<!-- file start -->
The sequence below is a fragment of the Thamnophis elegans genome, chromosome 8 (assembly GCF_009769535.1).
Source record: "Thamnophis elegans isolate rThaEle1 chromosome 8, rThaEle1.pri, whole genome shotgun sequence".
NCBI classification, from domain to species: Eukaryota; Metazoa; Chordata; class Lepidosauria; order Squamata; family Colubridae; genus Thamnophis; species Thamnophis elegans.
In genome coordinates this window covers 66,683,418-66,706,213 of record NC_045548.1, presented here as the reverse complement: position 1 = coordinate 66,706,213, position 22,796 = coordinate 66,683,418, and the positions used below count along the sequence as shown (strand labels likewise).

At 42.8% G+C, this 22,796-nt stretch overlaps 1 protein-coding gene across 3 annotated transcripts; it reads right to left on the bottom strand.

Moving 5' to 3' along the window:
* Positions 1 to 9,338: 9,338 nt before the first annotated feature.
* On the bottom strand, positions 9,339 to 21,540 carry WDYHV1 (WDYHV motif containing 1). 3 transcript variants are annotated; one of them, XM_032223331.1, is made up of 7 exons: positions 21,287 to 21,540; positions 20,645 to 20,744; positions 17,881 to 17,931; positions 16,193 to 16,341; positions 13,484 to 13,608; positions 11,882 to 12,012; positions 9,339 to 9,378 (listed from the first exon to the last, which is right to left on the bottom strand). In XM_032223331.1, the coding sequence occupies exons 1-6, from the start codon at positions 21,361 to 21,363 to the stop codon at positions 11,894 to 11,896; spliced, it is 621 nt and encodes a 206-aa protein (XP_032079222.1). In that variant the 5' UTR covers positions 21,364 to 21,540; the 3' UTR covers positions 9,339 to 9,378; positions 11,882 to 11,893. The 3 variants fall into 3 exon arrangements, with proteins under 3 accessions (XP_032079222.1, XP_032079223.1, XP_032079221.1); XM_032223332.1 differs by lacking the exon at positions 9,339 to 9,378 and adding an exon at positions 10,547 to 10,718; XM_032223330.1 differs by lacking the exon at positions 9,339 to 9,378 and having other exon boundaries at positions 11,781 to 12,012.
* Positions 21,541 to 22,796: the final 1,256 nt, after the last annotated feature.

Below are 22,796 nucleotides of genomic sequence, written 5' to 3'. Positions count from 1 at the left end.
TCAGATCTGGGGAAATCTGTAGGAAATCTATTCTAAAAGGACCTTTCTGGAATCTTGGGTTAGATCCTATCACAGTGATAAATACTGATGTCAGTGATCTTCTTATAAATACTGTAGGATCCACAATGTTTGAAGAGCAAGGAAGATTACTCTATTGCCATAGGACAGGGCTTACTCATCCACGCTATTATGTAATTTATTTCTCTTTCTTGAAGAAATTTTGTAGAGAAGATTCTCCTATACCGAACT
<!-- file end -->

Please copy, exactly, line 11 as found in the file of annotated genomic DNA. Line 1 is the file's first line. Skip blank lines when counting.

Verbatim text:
TCAGATCTGGGGAAATCTGTAGGAAATCTATTCTAAAAGGACCTTTCTGGAATCTTGGGTTAGATCCTATCACAGTGATAAATACTGATGTCAGTGATCTTCTTATAAATACTGTAGGATCCACAATGTTTGAAGAGCAAGGAAGATTACTCTATTGCCATAGGACAGGGCTTACTCATCCACGCTATTATGTAATTTATTTCTCTTTCTTGAAGAAATTTTGTAGAGAAGATTCTCCTATACCGAACT